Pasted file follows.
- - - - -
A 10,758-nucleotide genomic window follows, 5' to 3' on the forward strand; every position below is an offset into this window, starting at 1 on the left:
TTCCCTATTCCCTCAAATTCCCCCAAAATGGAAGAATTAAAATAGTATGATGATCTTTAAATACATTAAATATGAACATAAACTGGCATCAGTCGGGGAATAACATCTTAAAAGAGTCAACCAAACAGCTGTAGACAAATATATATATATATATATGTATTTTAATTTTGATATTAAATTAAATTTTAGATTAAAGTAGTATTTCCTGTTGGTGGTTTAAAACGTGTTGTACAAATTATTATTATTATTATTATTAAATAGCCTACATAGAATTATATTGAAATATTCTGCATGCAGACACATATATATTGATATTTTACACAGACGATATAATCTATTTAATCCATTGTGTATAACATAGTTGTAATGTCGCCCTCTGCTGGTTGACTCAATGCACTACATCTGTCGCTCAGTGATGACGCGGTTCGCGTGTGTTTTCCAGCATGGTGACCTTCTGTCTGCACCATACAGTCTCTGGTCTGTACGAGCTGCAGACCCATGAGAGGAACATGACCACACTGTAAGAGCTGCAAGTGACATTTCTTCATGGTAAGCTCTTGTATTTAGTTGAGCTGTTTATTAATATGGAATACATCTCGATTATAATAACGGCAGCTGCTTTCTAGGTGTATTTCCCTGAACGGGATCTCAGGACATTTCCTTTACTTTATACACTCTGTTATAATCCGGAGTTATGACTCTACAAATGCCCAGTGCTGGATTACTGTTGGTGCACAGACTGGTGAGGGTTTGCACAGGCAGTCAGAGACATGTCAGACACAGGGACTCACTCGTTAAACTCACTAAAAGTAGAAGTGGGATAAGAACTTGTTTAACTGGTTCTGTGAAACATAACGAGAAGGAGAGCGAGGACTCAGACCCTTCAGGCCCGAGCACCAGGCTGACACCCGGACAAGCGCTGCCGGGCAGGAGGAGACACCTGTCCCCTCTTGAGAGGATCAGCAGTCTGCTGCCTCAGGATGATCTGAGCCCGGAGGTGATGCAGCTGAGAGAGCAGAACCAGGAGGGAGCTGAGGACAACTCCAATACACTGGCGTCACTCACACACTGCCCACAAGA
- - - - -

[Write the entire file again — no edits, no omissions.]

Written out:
A 10,758-nucleotide genomic window follows, 5' to 3' on the forward strand; every position below is an offset into this window, starting at 1 on the left:
TTCCCTATTCCCTCAAATTCCCCCAAAATGGAAGAATTAAAATAGTATGATGATCTTTAAATACATTAAATATGAACATAAACTGGCATCAGTCGGGGAATAACATCTTAAAAGAGTCAACCAAACAGCTGTAGACAAATATATATATATATATATGTATTTTAATTTTGATATTAAATTAAATTTTAGATTAAAGTAGTATTTCCTGTTGGTGGTTTAAAACGTGTTGTACAAATTATTATTATTATTATTATTAAATAGCCTACATAGAATTATATTGAAATATTCTGCATGCAGACACATATATATTGATATTTTACACAGACGATATAATCTATTTAATCCATTGTGTATAACATAGTTGTAATGTCGCCCTCTGCTGGTTGACTCAATGCACTACATCTGTCGCTCAGTGATGACGCGGTTCGCGTGTGTTTTCCAGCATGGTGACCTTCTGTCTGCACCATACAGTCTCTGGTCTGTACGAGCTGCAGACCCATGAGAGGAACATGACCACACTGTAAGAGCTGCAAGTGACATTTCTTCATGGTAAGCTCTTGTATTTAGTTGAGCTGTTTATTAATATGGAATACATCTCGATTATAATAACGGCAGCTGCTTTCTAGGTGTATTTCCCTGAACGGGATCTCAGGACATTTCCTTTACTTTATACACTCTGTTATAATCCGGAGTTATGACTCTACAAATGCCCAGTGCTGGATTACTGTTGGTGCACAGACTGGTGAGGGTTTGCACAGGCAGTCAGAGACATGTCAGACACAGGGACTCACTCGTTAAACTCACTAAAAGTAGAAGTGGGATAAGAACTTGTTTAACTGGTTCTGTGAAACATAACGAGAAGGAGAGCGAGGACTCAGACCCTTCAGGCCCGAGCACCAGGCTGACACCCGGACAAGCGCTGCCGGGCAGGAGGAGACACCTGTCCCCTCTTGAGAGGATCAGCAGTCTGCTGCCTCAGGATGATCTGAGCCCGGAGGTGATGCAGCTGAGAGAGCAGAACCAGGAGGGAGCTGAGGACAACTCCAATACACTGGCGTCACTCACACACTGCCCACAAGA